Flash Happy Meal: Singapore Palm Users Group discusses Flash on Sony Clie, and how McDonald's is using them in a restaurant promotion. No hardcore info here, I just liked the photo and the title.
[via News]
Skills needed in Australia: states "Soon-to-be released Hub data shows demand for IT skills in certain areas has risen over the past year including: risk assessment, disaster recovery, wireless, storage management, web services, Macromedia, SAP PeopleSoft and security." Let's hope they're not all busy making "Skip Intro" pieces.... ;-)
DevCon feedback survey: I caught some of the results from the feedback forms people filled out after the conference... "97% felt they received practical info they could immediately use"... "93% indicate they better understand Macromedia's product strategy"... "95% of attendees rated their overall experience at DevCon as Good or Excellent". The obvious takeaway is that the disgruntled pessimists out there need to spend more time on feedback surveys.... ;-)
Studio MX price increase 2003: This press release states that the price will go up to $899 US after the end of this year.

Tuesday, November 05, 2002

CF-Europe Conference: This will be held in the end of May in London next year. I have no personal connection with the event, but saw it mentioned in a user group mailing list.
Userplane Flash IM client: They're not just selling a software application, they're also selling a service. I think there's an important niche for customizable messaging systems, particularly in light of developments such as AOL providing monitoring of such conversations. There's info on a few other business applications at the Userplane site.
Flash/Palm comment: The Flash bloggers picked up on this port before the actual news release, but now others are aware of it too. There's a good range of comments here to show how this ability is currently understood within the posting Palm community.
My DevCon takeaways: (Late, I know, but I took some time to travel after, and still don't have my home computer back.) Of all the Macromedia conferences I've been to, this one had the greatest range of subject matter, and the greatest depth in each... the group of us covered a lot of subject matter, and there was a great diversity in attendees. The Disney thing was a little weird for me -- I just learned you couldn't buy chewing gum there, for instance -- but now that the three-year rental contract is fulfilled I think that the Sept03 DevCon in San Diego should be the best yet. I still miss the closing session, the Sneak Peek and the feedback session... hope we can restore those next year. I was really glad to put faces to names I've respected for a long time, but still missed some folks who were there... there's gotta be better technology to help in finding and meeting people at events such as this. I was surprised by how many people said they read this blog and column... appreciate the comments greatly, and I'm glad you found it worthwhile to attend, thanks!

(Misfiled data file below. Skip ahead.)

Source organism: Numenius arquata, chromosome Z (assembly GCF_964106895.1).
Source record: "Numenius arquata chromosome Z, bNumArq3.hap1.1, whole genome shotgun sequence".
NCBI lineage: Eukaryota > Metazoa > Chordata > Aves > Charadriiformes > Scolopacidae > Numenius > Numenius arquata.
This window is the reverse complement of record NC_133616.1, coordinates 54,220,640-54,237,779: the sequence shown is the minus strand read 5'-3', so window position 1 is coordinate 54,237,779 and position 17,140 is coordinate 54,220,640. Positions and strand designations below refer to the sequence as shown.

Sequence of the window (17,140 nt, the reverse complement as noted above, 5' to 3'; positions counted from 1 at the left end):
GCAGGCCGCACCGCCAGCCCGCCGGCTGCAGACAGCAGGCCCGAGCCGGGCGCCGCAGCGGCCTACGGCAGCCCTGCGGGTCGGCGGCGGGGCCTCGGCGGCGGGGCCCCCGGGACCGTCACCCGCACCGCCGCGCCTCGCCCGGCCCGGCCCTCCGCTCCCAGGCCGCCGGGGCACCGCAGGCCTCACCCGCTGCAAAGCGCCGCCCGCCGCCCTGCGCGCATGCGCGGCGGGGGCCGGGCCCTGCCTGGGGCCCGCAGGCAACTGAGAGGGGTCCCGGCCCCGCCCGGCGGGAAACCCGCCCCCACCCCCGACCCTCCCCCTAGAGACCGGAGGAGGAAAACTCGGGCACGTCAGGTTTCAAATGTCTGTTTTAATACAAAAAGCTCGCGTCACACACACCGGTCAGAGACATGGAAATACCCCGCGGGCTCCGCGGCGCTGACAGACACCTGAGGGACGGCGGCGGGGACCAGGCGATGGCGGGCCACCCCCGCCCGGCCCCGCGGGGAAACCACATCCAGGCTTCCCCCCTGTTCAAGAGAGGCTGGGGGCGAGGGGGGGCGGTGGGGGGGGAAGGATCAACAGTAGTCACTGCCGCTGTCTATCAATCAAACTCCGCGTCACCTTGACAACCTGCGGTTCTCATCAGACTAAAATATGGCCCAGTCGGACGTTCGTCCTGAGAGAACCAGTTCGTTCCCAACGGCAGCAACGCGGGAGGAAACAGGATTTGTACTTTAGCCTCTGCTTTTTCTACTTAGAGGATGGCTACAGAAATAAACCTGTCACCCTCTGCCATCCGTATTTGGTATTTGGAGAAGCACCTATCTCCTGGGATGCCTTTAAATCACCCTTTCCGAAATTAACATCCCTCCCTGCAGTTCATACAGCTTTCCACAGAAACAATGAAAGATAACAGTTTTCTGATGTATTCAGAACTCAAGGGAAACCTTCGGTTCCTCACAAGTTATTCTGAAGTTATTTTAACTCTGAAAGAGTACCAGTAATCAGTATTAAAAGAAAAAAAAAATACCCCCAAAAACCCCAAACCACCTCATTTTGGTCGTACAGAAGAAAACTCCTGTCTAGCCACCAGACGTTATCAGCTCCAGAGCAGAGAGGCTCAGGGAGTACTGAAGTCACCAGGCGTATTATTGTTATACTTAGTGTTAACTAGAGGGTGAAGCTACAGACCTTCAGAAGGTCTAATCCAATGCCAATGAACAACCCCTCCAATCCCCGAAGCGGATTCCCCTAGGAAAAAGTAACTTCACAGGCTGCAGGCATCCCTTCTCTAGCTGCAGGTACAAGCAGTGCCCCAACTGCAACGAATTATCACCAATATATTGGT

Jon Udell on video blogging: This is a few days old but I've been offline. He notes an advantage to cam-reporting in immediacy and visual details. After the conference I've been thinking that cam-blogging can be also advantageous to see how people react to each other in conversation. (I didn't include cam SWFs here because I didn't know we'd have wireless, and so hadn't purchased a card for my home laptop.) I know in my gut that there's advantage in such easy publishing of visual data, but also suspect it will take us-all some time to figure out how it can be of unique advantage over text.
Comments on WiFi at DevCon: Robert Occhialini notes, in part, "we all had the ability to discuss the keynotes with other people who were in the room without actually having to know who else in the room had a laptop and wi-fi." (The permalink above isn't currently working for me, but you can read the full comments on his Nov4 entries in his blog.)

Monday, November 04, 2002

Corporate adoption of Flash video: This is just a press release, but could be a useful bookmark if you have a client who needs SWF but needs a voice-of-authority argument before they'll be comfortable with it. Fox, Universal, Siemans, more are using it for their audiences by this point.
Googlism: I learned of this through BoingBoing too... you submit a name or place, and you get back text extracts from the Google results. (It seems like it appends terms to the search... "X is" is common in every result.) The results are trivial, sure -- finding what the web is saying about a noun is just a mechanical operation and doesn't require human insight -- but I'm interested in this because it's another way of harvesting the decisions made by thousands of independent people. The site also made good use of viral marketing... they give away a utility that friends will want to tell each other about, and then have paid ads and directories on the page itself.
Links from Boing Boing: Some nice referrals recently... a map of Manhattan WiFi coverage (wow, but let's get busy on Central Park), Scot Huot's Evil Clown Generator, Infinite Wheel Dub Selector.I'm not sure how "Jim" is using these last examples... seems like he's trying a variety of approaches to a particular experience he wants... I could see this being used live on a screen in a club, or with multiple people on multiple machines. It's interesting to compare the interfaces, figure out which things work and why, how you'd handle a given task differently.
TerraQuest: This game uses Shockwave, and seems to blend online and realworld experiences together. I haven't played or examined it yet, but got a pointer to it from an article in MacCentral today.
Usability tips for corporate Flash: Charles Fuller has a ten-item checklist at First two items are "know your audience" and "know your message", and he makes the distinction between visitors just looking at things versus actually doing things. (It's great that we're seeing more emphasis on usability in the general press these days... feels like a real change in emphasis out there.)